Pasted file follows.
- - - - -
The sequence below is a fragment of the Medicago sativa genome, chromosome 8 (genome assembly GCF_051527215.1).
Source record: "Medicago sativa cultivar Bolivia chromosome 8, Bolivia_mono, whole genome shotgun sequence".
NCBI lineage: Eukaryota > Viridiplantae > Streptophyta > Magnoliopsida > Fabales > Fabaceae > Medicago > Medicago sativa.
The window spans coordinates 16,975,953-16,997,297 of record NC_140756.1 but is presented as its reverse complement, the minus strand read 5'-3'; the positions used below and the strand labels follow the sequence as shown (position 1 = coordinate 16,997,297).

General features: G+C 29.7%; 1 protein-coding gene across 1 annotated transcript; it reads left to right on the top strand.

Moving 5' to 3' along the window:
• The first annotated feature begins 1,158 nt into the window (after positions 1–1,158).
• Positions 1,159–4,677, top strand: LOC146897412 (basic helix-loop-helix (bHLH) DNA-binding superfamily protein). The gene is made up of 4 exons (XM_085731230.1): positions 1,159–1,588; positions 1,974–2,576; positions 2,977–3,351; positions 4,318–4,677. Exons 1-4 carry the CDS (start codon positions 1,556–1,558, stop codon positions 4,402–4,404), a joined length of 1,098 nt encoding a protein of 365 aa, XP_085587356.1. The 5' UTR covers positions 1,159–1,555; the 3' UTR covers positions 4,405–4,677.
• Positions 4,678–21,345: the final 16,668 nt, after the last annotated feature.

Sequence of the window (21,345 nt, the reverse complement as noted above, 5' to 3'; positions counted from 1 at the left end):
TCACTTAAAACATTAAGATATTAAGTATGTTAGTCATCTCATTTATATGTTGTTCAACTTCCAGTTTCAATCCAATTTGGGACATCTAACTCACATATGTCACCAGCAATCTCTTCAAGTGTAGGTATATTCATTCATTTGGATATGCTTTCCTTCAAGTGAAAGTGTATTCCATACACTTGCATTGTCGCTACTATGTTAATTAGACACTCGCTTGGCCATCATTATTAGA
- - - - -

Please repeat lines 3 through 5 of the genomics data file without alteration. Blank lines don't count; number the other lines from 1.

NCBI lineage: Eukaryota > Viridiplantae > Streptophyta > Magnoliopsida > Fabales > Fabaceae > Medicago > Medicago sativa.
The window spans coordinates 16,975,953-16,997,297 of record NC_140756.1 but is presented as its reverse complement, the minus strand read 5'-3'; the positions used below and the strand labels follow the sequence as shown (position 1 = coordinate 16,997,297).

General features: G+C 29.7%; 1 protein-coding gene across 1 annotated transcript; it reads left to right on the top strand.